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Unions are currently in place across America to defend the rights of workers in diverse industries. Teachers unions, trades unions, even athletic unions all exist in our market. They are often a controversial subject due to the amounts of government/taxpayer money that is used to fund these unions to lobby for workers’ rights. Usually, this money is used on campaigns for those politicians who support the work of the union. There are other groups now seeking representation from the government to form into a union, with one notable group being medical cannabis growers.

As the medical marijuana industry gains legitimacy, it must decide if union representation is best for its bottom dollar, employees and future of the industry. So could medical cannabis growers unionize—and should they?

What are Unions?

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Photo credit: UFCW Facebook

UFCW stands for The United Food and Commercial Workers Union which consists of about 1.3 million people across the United States and Canada. The union has only comprised of food service workers but has recently expanded its reach to include those in the medical cannabis profession. The union is looking to bring more professionalism and stability to the industry by ensuring better training, less turnover, better pay and better benefits—all through collective bargaining. UFCW has also partnered with political titans of the industry including NORML, Americans for Safe Access, Law Enforcement Against Prohibition and the Coalition for Cannabis Policy Reform. These partners are all receiving money from UFCW to lobby for better rights for the industry’s workers.

Unionization of Workers is Spreading

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Photo credit: Star Tribune

Medical marijuana jobs are popping up all over the country, creating a new industry that will soon employ millions of people. This industry, focused on an incredible product, employs an enormous amount of agricultural workers who may feel under-represented by their bosses. These workers are looking for higher wages and less erratic schedules along with better care of the plants and grow sites. Currently, there is union representation in many legal medical cannabis states, including California, Colorado, Washington and Minnesota, representing everyone from growers to bud tenders. The federal government is also saying that medical growers have the same rights as any other industry and may be looking to enforce inclusive labor laws at a national level.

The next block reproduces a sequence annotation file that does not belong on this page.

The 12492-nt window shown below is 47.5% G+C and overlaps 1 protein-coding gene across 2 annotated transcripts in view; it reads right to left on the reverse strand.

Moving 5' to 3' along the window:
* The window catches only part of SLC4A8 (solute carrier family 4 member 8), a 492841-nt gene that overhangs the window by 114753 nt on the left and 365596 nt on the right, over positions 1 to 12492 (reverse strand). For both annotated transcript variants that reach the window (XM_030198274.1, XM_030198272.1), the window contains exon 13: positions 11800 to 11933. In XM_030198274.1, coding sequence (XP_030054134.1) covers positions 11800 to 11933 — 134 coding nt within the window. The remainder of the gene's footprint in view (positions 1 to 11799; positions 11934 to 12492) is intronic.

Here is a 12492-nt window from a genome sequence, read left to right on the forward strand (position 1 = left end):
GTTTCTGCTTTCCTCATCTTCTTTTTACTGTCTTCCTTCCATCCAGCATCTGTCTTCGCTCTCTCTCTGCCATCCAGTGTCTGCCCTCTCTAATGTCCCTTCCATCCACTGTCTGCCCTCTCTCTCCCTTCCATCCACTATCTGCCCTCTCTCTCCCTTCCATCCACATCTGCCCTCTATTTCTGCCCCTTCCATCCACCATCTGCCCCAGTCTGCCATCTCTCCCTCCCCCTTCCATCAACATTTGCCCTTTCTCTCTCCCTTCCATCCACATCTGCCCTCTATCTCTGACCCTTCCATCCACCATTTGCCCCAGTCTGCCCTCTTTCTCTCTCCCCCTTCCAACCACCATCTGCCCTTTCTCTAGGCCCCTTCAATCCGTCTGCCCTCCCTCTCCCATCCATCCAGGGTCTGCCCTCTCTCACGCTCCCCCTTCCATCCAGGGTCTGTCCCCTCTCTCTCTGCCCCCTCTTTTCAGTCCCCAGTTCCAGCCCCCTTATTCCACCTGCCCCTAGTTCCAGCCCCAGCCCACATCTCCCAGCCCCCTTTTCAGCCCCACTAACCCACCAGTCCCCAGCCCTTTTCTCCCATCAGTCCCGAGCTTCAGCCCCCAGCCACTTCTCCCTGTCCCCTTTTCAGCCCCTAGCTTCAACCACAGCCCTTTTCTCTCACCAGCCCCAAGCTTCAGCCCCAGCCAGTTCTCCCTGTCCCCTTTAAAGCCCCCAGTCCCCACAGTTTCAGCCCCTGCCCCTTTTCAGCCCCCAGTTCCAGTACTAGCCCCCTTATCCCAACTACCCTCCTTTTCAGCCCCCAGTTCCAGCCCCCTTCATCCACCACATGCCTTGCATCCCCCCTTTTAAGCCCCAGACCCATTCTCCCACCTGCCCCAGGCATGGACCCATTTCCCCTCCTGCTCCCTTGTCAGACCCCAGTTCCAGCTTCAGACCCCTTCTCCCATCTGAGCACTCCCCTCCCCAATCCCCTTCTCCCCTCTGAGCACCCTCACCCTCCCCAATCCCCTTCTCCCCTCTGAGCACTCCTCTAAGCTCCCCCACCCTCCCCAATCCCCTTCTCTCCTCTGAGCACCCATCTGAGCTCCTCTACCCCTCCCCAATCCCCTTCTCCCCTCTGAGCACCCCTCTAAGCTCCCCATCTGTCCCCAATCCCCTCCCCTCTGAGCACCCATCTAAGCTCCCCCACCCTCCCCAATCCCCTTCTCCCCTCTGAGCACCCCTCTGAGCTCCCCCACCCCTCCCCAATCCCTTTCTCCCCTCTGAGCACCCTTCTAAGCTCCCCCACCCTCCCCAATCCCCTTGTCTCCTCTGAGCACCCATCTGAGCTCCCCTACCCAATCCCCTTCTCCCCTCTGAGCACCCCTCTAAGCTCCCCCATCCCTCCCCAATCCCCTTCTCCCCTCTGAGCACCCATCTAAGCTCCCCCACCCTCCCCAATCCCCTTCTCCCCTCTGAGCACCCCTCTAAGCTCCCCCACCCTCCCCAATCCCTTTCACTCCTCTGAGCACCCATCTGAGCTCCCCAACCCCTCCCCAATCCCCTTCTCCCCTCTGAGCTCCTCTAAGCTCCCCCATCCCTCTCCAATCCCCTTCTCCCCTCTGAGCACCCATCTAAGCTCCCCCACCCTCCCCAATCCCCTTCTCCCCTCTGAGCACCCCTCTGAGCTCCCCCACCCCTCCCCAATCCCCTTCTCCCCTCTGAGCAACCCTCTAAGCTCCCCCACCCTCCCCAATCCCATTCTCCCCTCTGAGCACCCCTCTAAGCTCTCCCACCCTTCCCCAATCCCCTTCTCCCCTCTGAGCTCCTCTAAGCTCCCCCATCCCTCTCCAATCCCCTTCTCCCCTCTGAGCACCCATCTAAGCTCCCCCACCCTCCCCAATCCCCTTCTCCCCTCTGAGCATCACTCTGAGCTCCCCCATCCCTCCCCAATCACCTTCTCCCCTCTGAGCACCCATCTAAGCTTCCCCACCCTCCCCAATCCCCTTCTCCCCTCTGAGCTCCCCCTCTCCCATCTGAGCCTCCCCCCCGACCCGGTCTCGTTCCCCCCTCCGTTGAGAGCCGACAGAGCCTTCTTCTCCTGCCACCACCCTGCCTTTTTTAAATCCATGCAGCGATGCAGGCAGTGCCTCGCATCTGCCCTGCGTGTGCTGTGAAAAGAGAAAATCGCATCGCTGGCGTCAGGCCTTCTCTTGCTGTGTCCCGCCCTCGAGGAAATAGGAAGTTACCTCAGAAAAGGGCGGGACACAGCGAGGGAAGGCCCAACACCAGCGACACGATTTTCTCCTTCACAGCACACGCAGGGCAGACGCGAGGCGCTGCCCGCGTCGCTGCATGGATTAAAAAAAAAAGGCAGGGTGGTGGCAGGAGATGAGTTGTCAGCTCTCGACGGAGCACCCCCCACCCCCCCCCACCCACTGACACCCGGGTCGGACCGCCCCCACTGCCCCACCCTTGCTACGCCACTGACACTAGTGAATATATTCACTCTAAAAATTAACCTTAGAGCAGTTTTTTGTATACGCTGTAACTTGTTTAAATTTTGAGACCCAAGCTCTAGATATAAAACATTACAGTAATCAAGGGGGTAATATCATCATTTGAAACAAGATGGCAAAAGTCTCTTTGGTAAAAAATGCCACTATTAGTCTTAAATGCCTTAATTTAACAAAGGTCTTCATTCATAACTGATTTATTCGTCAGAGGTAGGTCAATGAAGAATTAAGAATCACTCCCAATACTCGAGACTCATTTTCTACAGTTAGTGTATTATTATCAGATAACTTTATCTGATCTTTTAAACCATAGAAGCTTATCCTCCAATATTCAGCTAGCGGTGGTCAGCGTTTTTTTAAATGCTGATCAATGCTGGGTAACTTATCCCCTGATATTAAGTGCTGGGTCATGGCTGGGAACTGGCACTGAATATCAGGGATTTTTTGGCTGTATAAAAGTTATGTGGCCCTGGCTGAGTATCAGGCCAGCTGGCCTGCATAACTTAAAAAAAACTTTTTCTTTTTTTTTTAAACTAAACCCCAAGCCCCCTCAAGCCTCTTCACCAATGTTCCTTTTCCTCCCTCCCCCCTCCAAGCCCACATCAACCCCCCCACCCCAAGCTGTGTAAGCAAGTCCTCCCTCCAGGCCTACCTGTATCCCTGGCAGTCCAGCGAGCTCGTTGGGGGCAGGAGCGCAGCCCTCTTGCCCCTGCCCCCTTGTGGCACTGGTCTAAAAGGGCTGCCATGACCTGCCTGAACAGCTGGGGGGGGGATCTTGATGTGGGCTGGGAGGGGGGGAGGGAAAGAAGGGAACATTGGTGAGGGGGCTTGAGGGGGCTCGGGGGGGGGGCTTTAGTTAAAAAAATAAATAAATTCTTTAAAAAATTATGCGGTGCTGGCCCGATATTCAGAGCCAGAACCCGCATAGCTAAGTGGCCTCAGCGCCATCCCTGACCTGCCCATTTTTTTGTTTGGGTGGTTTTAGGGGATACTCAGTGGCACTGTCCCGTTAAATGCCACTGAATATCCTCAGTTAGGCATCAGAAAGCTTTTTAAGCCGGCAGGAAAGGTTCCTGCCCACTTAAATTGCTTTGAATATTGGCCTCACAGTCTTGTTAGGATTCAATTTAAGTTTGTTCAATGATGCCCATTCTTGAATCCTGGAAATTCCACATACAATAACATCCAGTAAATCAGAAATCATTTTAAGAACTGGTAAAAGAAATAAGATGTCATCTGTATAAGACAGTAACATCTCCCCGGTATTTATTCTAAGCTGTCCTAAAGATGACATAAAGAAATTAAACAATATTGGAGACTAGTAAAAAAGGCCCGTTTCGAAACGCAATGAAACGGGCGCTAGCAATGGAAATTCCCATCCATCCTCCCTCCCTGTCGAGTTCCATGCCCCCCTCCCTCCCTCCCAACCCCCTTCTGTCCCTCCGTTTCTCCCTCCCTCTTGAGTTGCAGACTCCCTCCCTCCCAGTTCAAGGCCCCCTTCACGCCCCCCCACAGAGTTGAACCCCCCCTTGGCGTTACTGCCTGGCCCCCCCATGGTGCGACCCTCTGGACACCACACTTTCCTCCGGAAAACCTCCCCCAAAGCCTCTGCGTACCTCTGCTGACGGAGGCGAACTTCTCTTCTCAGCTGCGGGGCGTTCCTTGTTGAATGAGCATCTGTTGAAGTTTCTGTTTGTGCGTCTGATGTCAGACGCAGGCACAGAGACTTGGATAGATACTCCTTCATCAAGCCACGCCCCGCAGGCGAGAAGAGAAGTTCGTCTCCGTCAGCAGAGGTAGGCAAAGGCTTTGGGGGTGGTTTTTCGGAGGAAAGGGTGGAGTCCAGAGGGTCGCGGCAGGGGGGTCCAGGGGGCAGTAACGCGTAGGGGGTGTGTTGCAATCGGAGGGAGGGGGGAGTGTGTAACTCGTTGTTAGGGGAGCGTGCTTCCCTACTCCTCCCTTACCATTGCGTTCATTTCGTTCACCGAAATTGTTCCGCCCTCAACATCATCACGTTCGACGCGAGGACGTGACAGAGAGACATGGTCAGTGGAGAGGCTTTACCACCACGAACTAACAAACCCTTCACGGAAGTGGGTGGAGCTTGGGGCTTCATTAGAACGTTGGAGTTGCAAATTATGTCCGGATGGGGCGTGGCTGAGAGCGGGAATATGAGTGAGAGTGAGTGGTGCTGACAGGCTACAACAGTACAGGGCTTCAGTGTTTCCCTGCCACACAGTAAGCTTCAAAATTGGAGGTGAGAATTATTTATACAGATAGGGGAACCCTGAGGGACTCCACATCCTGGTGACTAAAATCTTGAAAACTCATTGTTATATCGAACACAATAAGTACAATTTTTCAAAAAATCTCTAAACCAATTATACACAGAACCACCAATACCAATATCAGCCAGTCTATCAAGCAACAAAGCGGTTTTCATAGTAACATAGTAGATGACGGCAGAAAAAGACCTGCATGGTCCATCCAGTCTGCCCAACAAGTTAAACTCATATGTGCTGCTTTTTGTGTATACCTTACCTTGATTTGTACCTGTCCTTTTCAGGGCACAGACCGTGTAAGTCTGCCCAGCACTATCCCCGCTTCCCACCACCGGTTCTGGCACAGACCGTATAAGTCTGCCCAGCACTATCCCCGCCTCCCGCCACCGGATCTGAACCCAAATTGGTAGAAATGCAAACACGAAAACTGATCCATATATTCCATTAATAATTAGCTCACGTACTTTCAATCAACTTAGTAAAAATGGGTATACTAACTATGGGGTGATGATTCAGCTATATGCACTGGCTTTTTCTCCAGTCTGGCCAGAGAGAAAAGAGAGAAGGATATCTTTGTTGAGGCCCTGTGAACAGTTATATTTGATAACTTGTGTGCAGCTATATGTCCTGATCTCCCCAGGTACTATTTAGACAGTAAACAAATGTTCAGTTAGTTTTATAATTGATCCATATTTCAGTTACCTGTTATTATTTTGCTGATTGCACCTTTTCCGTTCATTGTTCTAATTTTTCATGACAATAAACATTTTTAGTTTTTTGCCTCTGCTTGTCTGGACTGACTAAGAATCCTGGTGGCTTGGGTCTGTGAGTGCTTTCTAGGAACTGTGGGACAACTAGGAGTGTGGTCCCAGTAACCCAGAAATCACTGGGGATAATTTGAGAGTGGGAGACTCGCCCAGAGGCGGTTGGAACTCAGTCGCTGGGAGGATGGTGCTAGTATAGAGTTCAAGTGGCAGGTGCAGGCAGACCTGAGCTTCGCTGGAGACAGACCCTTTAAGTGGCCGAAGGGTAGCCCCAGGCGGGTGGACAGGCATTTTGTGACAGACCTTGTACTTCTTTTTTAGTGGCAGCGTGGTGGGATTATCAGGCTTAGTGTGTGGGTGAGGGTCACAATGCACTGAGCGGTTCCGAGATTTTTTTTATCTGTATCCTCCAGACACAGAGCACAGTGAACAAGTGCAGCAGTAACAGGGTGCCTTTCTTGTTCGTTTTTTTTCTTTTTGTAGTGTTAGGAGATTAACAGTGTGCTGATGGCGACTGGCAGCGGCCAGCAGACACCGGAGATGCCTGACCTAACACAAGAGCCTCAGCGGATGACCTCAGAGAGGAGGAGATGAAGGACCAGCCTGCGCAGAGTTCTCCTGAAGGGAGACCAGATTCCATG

However, the dramatic switch of a black market labor force to unionized collective has caught employers off-guard. In New Jersey, the local union (UFCW) legally accused a compassionate care club of cutting hours of pro-unionization employees, which was later dropped after the union was dissolved at the company. Some small cannabis companies are seeing the unionization of their workforce, becoming yet another headache to deal with. While others, like in the case of Minnesota Medical Solutions, say that involving a union may be the best way to grow the industry.

What’s Best for the Cannabis Industry?

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Photo credit: ChameleonsEye / Shutterstock

There are pros and cons to an unionized cannabis workforce. Firstly, it does cost a fair amount of money to both the worker and employer to form a union within an already fragile market. Businesses will have to deal with the headache of red tape and paperwork created by the union. However, the benefits of a union are apparent, especially within a politically-influenced industry like cannabis. Unions like UFCW use the money from the government and workers to encourage legalization in more places—because more legal markets means more potential unionizations.

Every cannabis business has different needs and ultimately it is the choice of the company’s board or founder to decide if a union should represent his workers. With a legal industry, employees have the right to find better representation at another company and encourage businesses to move in the same direction. If employees have concerns regarding wage, hours or work safety, it is the responsibility of the company to consider those matters before dismissing the claim.

Featured image Doug Shutter / Shutterstock

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